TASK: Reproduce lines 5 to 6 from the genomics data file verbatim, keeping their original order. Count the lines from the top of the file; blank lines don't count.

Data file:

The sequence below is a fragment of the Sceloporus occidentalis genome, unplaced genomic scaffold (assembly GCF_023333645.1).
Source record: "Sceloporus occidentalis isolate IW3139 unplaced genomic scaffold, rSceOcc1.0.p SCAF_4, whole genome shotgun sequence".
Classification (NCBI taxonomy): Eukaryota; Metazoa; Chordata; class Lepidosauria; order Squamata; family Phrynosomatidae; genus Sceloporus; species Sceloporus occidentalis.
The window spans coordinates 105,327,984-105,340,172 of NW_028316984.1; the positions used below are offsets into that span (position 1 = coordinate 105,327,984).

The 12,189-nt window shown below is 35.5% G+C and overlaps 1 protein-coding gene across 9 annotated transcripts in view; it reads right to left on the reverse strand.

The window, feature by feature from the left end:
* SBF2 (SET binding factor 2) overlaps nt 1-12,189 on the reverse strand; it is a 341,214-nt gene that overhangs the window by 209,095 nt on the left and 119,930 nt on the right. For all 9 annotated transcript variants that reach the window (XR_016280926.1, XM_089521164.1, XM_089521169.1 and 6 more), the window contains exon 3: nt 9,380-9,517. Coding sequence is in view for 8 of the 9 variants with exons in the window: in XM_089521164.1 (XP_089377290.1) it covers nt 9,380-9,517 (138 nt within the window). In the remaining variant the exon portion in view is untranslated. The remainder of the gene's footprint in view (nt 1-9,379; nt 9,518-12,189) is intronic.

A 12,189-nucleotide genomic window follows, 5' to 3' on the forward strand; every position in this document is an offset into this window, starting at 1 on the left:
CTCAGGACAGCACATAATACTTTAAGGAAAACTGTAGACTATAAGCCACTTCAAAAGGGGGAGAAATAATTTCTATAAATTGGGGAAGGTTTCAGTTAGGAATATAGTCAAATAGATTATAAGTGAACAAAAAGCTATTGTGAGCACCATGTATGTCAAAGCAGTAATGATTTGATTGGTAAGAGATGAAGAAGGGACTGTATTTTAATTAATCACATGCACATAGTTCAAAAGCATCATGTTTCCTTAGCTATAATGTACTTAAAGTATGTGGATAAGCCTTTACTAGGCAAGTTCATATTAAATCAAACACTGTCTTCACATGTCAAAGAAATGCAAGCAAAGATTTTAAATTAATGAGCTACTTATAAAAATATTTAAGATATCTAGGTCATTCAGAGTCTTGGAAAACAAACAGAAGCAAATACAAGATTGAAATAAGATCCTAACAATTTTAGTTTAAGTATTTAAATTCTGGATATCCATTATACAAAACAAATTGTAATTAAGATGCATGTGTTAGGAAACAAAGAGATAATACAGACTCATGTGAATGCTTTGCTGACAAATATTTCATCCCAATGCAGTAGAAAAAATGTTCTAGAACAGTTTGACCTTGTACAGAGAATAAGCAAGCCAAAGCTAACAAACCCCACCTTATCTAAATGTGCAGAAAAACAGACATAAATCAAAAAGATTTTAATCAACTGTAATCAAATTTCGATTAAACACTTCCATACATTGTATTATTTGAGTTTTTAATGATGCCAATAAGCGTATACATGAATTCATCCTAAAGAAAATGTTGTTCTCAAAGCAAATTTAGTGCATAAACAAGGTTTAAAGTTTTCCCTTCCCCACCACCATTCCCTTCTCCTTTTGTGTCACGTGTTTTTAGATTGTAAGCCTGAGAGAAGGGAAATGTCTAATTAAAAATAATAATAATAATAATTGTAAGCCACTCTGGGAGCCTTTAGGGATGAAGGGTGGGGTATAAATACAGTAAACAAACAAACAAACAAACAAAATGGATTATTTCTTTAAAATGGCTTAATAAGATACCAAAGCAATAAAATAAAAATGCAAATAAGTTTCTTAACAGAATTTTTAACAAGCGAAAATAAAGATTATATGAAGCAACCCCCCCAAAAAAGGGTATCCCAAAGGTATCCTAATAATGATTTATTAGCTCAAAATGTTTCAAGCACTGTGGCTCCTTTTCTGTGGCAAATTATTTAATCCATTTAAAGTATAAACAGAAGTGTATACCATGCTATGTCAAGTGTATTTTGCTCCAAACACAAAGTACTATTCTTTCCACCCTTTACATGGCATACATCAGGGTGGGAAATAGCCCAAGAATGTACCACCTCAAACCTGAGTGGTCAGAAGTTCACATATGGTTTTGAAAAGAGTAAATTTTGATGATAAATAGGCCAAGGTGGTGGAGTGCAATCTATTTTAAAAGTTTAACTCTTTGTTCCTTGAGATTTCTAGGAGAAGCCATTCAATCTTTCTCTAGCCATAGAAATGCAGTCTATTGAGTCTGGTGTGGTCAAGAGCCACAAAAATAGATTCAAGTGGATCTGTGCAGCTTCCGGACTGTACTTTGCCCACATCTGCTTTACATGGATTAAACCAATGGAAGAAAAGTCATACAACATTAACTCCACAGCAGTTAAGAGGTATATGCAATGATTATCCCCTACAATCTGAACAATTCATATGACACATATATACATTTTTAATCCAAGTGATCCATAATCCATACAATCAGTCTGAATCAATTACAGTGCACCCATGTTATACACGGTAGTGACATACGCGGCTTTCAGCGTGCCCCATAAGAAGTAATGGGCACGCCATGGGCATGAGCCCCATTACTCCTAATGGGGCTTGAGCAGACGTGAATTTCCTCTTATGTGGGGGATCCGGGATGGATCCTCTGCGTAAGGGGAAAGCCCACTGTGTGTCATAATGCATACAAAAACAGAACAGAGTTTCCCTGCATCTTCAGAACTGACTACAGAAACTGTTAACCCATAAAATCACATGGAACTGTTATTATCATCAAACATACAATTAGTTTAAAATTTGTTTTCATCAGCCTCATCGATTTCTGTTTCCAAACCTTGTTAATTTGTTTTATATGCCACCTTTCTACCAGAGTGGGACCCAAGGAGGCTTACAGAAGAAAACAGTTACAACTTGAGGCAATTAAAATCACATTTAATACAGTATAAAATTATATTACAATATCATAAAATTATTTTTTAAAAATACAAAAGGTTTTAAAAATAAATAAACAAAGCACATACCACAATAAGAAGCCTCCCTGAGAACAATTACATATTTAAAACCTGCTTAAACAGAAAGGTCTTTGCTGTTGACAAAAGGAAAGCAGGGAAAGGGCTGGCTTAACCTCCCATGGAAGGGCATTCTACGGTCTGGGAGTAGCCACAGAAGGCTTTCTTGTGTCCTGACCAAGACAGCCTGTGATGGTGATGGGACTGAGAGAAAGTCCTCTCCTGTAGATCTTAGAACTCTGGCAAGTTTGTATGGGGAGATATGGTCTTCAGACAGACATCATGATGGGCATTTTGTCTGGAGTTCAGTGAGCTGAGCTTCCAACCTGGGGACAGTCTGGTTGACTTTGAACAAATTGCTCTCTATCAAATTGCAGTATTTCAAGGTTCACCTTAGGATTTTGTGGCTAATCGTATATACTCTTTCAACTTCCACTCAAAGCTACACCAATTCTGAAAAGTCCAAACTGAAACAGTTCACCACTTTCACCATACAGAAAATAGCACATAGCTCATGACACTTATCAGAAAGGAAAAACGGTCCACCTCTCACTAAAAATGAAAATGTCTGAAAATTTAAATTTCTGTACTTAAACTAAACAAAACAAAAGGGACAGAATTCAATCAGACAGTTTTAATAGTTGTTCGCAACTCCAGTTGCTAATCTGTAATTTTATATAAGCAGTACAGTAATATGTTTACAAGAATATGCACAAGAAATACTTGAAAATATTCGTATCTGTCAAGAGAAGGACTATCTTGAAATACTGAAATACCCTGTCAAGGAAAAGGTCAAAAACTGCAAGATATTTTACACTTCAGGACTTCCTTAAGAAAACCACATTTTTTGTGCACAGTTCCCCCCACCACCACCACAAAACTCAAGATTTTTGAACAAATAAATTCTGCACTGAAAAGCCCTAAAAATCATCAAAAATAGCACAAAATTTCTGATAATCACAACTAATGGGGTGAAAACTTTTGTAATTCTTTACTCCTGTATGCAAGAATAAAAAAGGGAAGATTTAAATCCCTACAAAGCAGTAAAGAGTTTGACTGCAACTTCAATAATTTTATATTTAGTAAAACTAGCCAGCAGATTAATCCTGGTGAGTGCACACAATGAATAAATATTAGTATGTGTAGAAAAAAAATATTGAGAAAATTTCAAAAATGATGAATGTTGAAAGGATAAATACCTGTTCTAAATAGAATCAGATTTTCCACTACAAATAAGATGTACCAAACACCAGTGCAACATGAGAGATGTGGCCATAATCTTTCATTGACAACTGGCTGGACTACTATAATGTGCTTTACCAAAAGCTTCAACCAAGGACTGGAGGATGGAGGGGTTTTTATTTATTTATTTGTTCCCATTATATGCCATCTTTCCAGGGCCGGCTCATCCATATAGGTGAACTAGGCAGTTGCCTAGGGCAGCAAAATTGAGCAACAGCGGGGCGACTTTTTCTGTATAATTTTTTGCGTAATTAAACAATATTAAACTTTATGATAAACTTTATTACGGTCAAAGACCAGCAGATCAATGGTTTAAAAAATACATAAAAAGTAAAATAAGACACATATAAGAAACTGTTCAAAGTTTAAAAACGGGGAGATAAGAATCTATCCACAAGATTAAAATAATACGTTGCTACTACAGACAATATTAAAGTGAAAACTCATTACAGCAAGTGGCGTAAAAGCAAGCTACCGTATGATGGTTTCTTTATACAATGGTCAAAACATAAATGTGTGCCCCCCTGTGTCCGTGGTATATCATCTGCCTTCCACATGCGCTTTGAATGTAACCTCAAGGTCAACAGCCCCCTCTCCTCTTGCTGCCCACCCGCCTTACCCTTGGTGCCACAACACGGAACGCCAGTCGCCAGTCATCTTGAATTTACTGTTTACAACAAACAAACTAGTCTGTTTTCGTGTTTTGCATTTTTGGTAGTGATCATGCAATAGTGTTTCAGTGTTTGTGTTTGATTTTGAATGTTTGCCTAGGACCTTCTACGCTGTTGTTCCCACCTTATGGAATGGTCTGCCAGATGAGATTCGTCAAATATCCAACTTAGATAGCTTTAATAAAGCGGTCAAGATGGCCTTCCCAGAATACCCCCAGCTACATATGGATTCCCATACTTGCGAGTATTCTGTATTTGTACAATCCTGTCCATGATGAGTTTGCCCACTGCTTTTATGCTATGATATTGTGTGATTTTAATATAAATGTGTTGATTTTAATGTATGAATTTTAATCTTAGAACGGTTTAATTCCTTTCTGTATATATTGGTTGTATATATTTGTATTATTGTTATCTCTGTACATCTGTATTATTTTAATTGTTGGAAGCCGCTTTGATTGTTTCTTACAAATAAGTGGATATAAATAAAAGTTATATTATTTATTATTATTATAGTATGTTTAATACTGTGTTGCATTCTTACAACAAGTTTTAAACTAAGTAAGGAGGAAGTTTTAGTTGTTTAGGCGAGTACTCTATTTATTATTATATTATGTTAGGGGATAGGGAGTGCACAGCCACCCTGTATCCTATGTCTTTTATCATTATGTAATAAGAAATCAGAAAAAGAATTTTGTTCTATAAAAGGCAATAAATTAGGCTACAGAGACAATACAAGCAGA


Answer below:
The 12,189-nt window shown below is 35.5% G+C and overlaps 1 protein-coding gene across 9 annotated transcripts in view; it reads right to left on the reverse strand.

The window, feature by feature from the left end: